Some evangelicals in Canada and in the United Kingdom have been bold to speak out concerning this threat. A spokesperson for the Evangelical Alliance in Great Britain speaking of the legislation there said, "It would place ministry leaders at risk of arrest for encouraging young people to maintain chastity until marriage and it would criminalize a member of a church who prays with another member when they ask for prayer to resist temptation as they are attracted to someone of the same sex, but do not wish to act on it."
Now, notice something there. Here you have a representative of the Evangelical Alliance pointing out that this is a direct threat to the integrity and the autonomy of Christian ministry. Let's just state the obvious. If the government can tell you it is illegal to teach biblical truth on the issue of human sexuality, the array of LGBT issues, understand two things. Number one, it won't stop with LGBT and understand, eventually it means the criminalization of whatever Christian speech is no longer politically attractive. And that eventually will mean everything that is revealed in scripture, most essentially, the gospel of Jesus Christ. We will be following these issues in the weeks ahead, and of course not just the weeks and the months ahead, but in the years ahead. But right now in this turning point between 2021 and 2022, we see the shape of the challenge coming to the Christian Church even more clearly, or even more ominously. We are about to find out where the biblical Christians are on both sides of the Atlantic, and as you and I know, on both sides of the American/Canadian border.
Combining Courage Against Apartheid, Rejection of Biblical Revelation Of Sexuality, and Aquamation: Archbishop Desmond Tutu Dies at 90
But we turn to another story, this one from South Africa, where South African retired Archbishop Desmond Tutu died the day after Christmas, December 26th 2021. Desmond Tutu was one of the most recognizable, if controversial names of the 20th century. Desmond Tutu became the Anglican Archbishop of Cape Town, that's the Senior Anglican position in South Africa, the first black man to hold that position. He'd also been the Archbishop of Johannesburg. And when you're looking at Desmond Tutu, you are looking at a definitional figure in the fight against the horror of South African Apartheid. Now remember, and we talked about that horrifying system with the death just a few months ago, former state president, F.W. de Klerk.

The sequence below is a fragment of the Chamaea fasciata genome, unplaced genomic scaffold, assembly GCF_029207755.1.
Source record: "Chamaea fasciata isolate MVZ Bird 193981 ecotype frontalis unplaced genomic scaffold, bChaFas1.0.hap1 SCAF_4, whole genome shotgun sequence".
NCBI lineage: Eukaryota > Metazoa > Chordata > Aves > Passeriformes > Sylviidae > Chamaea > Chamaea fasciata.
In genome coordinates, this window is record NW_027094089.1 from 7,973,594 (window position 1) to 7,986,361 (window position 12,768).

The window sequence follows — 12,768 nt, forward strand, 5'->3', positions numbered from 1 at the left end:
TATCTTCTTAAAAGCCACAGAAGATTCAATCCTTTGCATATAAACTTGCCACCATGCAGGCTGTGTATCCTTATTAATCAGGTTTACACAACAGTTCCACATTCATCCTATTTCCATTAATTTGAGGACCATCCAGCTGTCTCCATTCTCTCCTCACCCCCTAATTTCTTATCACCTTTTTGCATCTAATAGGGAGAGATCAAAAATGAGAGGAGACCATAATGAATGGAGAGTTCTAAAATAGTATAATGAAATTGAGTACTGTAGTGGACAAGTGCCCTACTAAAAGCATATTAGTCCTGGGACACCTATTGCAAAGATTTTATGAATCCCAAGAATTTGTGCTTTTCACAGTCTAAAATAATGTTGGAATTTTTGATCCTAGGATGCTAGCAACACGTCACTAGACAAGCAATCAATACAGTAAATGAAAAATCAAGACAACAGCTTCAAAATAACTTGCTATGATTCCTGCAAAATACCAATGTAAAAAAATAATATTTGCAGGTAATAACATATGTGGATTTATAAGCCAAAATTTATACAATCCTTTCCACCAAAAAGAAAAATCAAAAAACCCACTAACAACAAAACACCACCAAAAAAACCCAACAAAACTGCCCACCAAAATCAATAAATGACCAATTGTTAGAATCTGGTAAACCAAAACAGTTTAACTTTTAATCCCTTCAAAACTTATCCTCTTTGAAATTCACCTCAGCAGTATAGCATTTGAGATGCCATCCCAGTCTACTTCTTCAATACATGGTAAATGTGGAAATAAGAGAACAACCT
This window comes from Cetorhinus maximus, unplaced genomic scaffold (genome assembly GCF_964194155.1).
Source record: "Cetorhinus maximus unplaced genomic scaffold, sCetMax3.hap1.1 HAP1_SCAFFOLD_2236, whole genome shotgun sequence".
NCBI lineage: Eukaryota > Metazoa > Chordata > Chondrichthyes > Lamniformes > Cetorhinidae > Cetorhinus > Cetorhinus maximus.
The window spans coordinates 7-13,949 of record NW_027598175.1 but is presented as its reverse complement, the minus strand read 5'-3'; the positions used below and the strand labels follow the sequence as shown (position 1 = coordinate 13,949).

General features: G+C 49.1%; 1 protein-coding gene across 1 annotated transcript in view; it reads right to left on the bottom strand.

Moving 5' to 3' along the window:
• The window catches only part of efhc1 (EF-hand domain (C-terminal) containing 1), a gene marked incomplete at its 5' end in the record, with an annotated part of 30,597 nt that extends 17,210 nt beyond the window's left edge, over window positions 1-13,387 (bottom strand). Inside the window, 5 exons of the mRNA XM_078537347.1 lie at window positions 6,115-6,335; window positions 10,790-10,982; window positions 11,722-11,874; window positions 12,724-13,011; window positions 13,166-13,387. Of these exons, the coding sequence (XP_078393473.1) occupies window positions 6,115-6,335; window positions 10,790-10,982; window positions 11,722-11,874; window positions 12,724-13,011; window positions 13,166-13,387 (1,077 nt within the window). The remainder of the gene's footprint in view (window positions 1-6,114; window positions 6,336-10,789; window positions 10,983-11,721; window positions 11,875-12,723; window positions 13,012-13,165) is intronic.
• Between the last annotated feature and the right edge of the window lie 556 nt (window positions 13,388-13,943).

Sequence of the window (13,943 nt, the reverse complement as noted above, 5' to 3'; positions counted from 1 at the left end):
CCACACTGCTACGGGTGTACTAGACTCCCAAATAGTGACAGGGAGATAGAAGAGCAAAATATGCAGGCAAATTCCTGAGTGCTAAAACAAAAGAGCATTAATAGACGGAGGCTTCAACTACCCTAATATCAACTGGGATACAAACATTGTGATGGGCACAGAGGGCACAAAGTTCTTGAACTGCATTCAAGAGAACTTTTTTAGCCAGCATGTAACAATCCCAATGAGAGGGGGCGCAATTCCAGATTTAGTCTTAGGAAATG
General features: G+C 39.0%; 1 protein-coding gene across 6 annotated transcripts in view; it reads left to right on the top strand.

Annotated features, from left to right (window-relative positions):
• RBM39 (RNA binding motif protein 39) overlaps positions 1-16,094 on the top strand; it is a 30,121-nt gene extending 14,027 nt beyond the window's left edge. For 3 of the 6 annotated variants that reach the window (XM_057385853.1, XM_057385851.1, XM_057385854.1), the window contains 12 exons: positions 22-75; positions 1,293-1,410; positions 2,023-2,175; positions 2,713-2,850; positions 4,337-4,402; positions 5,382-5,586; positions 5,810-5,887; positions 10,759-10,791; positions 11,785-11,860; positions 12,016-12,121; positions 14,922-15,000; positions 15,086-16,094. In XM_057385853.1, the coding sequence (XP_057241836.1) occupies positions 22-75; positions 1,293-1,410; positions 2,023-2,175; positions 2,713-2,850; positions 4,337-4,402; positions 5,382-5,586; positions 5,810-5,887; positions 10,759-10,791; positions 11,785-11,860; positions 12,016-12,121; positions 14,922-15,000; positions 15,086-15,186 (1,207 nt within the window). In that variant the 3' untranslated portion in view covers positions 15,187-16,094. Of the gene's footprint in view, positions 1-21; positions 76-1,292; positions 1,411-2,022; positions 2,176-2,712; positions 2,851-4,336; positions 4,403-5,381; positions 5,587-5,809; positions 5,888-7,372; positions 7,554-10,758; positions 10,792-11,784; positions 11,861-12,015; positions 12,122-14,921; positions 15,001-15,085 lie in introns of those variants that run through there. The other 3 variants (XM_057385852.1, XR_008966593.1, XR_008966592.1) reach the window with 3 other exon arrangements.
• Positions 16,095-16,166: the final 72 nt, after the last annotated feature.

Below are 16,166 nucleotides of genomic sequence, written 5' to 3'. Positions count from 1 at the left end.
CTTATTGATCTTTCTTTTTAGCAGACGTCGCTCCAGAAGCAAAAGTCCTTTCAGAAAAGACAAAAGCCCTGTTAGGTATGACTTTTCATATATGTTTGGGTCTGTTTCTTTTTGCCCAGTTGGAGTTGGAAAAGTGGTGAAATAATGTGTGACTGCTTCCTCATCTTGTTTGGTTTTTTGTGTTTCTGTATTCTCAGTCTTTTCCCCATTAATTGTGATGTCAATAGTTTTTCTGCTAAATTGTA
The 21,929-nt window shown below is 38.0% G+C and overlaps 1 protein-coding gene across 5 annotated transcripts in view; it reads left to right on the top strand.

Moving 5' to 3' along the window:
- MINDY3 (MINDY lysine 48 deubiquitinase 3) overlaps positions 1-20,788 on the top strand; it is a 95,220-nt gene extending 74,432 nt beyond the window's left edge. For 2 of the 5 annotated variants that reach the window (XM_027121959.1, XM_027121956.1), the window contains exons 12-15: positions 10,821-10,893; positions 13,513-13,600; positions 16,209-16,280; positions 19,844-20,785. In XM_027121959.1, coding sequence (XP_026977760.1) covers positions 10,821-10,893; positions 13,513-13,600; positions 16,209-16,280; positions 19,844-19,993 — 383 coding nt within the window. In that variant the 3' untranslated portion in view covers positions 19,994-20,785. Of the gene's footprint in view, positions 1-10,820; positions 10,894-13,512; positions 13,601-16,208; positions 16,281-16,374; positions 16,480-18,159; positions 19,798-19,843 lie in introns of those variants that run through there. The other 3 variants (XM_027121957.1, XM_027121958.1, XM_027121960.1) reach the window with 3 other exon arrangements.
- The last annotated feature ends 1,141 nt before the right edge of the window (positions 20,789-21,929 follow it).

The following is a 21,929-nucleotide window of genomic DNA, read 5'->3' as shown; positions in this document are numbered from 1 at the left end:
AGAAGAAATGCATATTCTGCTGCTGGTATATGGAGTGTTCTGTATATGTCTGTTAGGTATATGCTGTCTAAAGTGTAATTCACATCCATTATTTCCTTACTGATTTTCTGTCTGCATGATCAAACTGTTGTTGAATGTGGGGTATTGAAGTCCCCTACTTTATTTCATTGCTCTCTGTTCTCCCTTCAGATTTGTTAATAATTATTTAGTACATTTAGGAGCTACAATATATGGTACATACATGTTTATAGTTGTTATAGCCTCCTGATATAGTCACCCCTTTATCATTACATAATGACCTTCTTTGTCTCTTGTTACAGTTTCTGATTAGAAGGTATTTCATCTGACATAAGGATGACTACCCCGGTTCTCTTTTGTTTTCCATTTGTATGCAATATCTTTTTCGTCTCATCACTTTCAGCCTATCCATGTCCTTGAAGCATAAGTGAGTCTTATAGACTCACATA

Apartheid was the legal system that enforced white superiority and black inferiority, and that in a country that was overwhelmingly black. It was one of the darkest legacies of the 20th century. Apartheid is one of greatest affronts we can imagine, not only to the gospel of Jesus Christ, but even to the opening chapters of the Book of Genesis. It is a denial of the imago Dei in all human beings. Eventually, by the end of the 20th century, the white minority government under Apartheid would fall and South Africa is now a very different country. And by the way, it's a very different country that still represents enormous national struggles.